Tropo - Tropospheric signals happen in the part of the atmosphere close to the surface and up to about 25,000 feet or 7,620 meters. Such signals are thus directly affected by weather systems up to several hundred miles. A major storm system or a cold front that is approaching can create Tropo openings. As it cools in the evenings it can create Tropo openings, as it is in the morning when the inverse happens, cool to warm conditions. When it is very warm and there is a high pressure system with cloudless and windless skies, Tropo will improve weak signals from distant stations. Another symptom of Tropo conditions is when adjacent TV stations on the same channel start to interfere with each other. Summer and Fall are the best times for Tropo openings and UHF signals can be enhance to distances up to about 1,000 miles or 1,600 kilometers or more for single hops. At sunset the upper air and surface air cool at different rates causing a temperature inversion. A similar effect happens at sunrise. Normally VHF/UHF signals travel into space but the inversion effectively reduces sky wave radiation from a transmitter. With temperature inversion the signal is refracted over the horizon rather than continuing into outer space. Fog also produces Tropo openings. The heating of the upper level of the fog causes a temperature inversion. It occurs in the evening an continues overnight and clears at sunrise over a period of around 4 - 5 hours.

Sporadic E - Sporatic E is an unusual form of radio propagation using characteristics of the Earth's Ionosphere. Whereas most forms of skywave propagation use the normal and cyclic ionization properties of the ionosphere's F region to refract or bend radio signals back toward the Earth's surface, Sporadic E propagation bounces signals off smaller "clouds" of unusually ionized atmospheric gas in the lower E region that is located at altitudes of approximately 55 to 100 miles or 90 to 160 km. This occasionally allows for long-distance communication at VHF frequencies not usually well-suited to such communication. Sporadic E occurs during June-July and early August and again in December and January. As the name suggests this condition is very sporadic and learn how to be patient in your waiting for it to occur.

Aurora - The Northern Lights or Aurora Borealis occurs in the northern parts of Canada and can also be seen from northern United States, Europe, and Asia. The Southern Lights or Aurora Australis happen in high southern latitudes in Antarctica, Australia, New Zealand, and South Ameriaca. Aurora is caused by a solar storm or Coronal Mass Ejection (CME) that hits the Earth's Magnetosphere and can have an effect on radio propagation. If can affect VHF and UHF propagation in a positive manner and HF propagation in a negative manner. To use the aurora you should point your antenna north to work a station to the south as signals bounce back from the aurora in the Northern Hemisphere and the opposite in the Southern Hemisphere.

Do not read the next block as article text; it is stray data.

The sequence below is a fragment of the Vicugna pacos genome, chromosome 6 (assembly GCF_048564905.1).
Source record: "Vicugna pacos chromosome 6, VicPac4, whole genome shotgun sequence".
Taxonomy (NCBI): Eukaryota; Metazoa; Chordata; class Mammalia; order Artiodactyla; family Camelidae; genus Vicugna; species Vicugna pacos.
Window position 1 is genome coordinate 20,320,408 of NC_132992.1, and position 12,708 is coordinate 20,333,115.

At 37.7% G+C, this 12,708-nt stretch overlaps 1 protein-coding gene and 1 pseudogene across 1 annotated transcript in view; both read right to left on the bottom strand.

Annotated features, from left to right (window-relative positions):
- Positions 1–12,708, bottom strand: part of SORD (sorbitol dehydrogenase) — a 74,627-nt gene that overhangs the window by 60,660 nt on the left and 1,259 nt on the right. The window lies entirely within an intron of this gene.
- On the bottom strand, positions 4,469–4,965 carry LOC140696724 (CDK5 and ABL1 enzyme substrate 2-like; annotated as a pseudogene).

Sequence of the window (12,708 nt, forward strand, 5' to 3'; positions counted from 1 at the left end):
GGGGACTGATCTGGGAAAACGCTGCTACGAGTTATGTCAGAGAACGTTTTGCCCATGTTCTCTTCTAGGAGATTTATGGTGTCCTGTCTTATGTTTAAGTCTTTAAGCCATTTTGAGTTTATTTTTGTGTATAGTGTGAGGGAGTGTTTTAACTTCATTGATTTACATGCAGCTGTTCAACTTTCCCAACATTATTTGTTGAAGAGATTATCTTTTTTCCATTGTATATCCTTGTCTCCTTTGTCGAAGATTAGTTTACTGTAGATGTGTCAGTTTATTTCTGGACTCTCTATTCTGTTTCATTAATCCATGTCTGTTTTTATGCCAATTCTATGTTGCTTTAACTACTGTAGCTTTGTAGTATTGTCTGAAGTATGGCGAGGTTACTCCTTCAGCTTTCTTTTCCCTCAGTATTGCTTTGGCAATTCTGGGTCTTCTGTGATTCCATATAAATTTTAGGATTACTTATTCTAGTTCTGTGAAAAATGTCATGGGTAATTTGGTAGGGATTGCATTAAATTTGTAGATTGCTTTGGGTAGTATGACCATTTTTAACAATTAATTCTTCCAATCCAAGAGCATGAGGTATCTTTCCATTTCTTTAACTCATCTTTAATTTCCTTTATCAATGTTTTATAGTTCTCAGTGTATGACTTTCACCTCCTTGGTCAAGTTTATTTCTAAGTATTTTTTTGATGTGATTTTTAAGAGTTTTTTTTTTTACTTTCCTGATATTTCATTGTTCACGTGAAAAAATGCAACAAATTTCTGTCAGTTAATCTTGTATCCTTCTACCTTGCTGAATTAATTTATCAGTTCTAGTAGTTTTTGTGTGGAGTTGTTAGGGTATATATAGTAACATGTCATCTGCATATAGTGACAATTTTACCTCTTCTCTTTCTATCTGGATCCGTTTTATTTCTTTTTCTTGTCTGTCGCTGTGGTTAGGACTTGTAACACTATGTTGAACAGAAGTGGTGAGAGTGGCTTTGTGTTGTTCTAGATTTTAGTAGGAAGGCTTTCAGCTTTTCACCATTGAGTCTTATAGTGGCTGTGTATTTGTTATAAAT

Click link on contest below to see current year dates/times/rules.

VHF+ Contest Calendar
NameMonth
WASH 2m Simplex ContestJanuary
ARRL January VHF ContestJanuary
CSVHFS Spring 2m SprintApril
CSVHFS Spring 222 SprintApril
CSVHFS Spring 432 SprintApril
CSVHFS Spring Microwave Sprint
(903 MHz and above)
May
CSVHFS Spring 6m sprintMay
Maritime QSO PartyJune
ARRL June VHF ContestJune
SMIRK 6m ContestJune
IARU Region 1 50 MHz ContestJune
CQ Worldwide VHF ContestJuly
NJ QSO PartyJuly
ARRL UHF ContestAugust
SEVHFS Fall 6m SprintAugust
ARRL September VHF ContestSeptember
SEVHFS Fall 2m SprintSeptember
SEVHFS Fall 222 SprintSeptember
SEVHFS Fall microwave Sprint
(903 MHz and above)
September
SEVHFS Fall 432 SprintOctober
PA QSO PartyOctober
NY State QSO PartyOctober
RAC Canada Winter ContestDecember



2 Meter SSB Nets and Groups
NameTimeFrequency
The 205 Morning Group8 AM Eastern daily144.205 Northeast US
Beam Spinners8 AM local daily144.200
Sun - WA7KYM DN71
Mon-Wed & Sat - KG0OR  DM79
Fri - K0OJ   DN70
Northern Lights Radio SocietySunday 9 PM CST144.260
KA0PQW EN33
Lowcountry DigitalSunday 8:30 PM Eastern
Wednesday 8 PM Eastern
145.700
KH6TY FM02
Western States Weak Signal Society - Disbanded as of January 2007Sunday 5:30 Pacific144.200
K6TSK DM03
N8DEZ DM04
Pacific Northwest VHF SocietySunday 8 AM local
Tuesday 8 PM local
144.240
ECVHFSSunday 10:30 AM Eastern144.250
K2SMN FN20
St. PeteSunday 8:15 PM Eastern144.210
WA4GCH EL87
Roadrunners Microwave GroupSunday 9 PM Central144.150
K5LLL EM10
Packrats8 PM Eastern144.150
N3ITT FN20
N0PBMonday 8 PM Central144.250
N0PB EM39
Florida SSBMonday 7 PM Eastern144.210
WA4JWU EL98
Rocky Mountain VHFMonday 8 PM local144.220
W0EDW DN70
K0MLM DN70
Upper Rio GrandeMonday 8 PM local144.250
NM5F DM65
Guelph (Ontario)Monday 9 PM Eastern
Wednesday 9 PM Eastern
144.245
VE3XTM EN93
San DiegoTuesday 7 PM local144.230
W6IPT DM13
Mud ToadsTuesday 8:30 PM local144.175
N4RZP FM17
W5VHFMonday 8 PM Local144.190
KD5ZVE EM26
K5SW EM25
North GAMonday 8 PM Eastern144.210
W4TMW EM84
QuebecTuesday 8 PM Eastern144.240
VE2JWH FN35
VE2DC FN35
AM NostalgiaTuesday 7 PM Central144.950
KC9CUK EN52
Deep South Texas SWOTTuesday 9 PM Central144.250
N5SSH EL07
The 144.240 NetWednesday 8 PM CDT
(7 PM CST)
144.240
WB9LYH EN54
The 144.252 NetMonday 8:30 PM Eastern144.252
K8TQK EM89
North Texas SWOTWednesday 9 PM Central144.250
W5FKN EM13
SWOT NetThursday 8 PM Central144.250
K5YG EM50
OK SWOTThursday 8 PM Central144.250
KD5ZVE EM26
SE Ohio SWOTThursday 8 PM Eastern144.250
AB8XG EM89
KD8DJE EM89
Q5 netThursday 7 PM Central144.220
N9JBW EN61
Northeast Weak Signal netThursday 8:30 PM Eastern144.250
W1COT FN31
Atlantic SSBFriday 8:30 PM Eastern144.240
WB4IXU EM86
Chicago-OhioFriday 7 PM Central144.215
KD8IME EN71
ChesapeakeSaturday 9:30 PM Eastern144.205
W3BFC FM18
Atlantic Coast 2m SSB NetSunday 8:30 PM Eastern144.230
N5PIP EL96
Central Texas 2m SSB Operating EventThursday 9:00 PM Central144.250
NE5B EM10
2m Road Runner Microwave Group NetSunday 9:00 PM Central144.150
K5RMG EM10

VHF/UHF Clubs:

VHF/UHF Resources: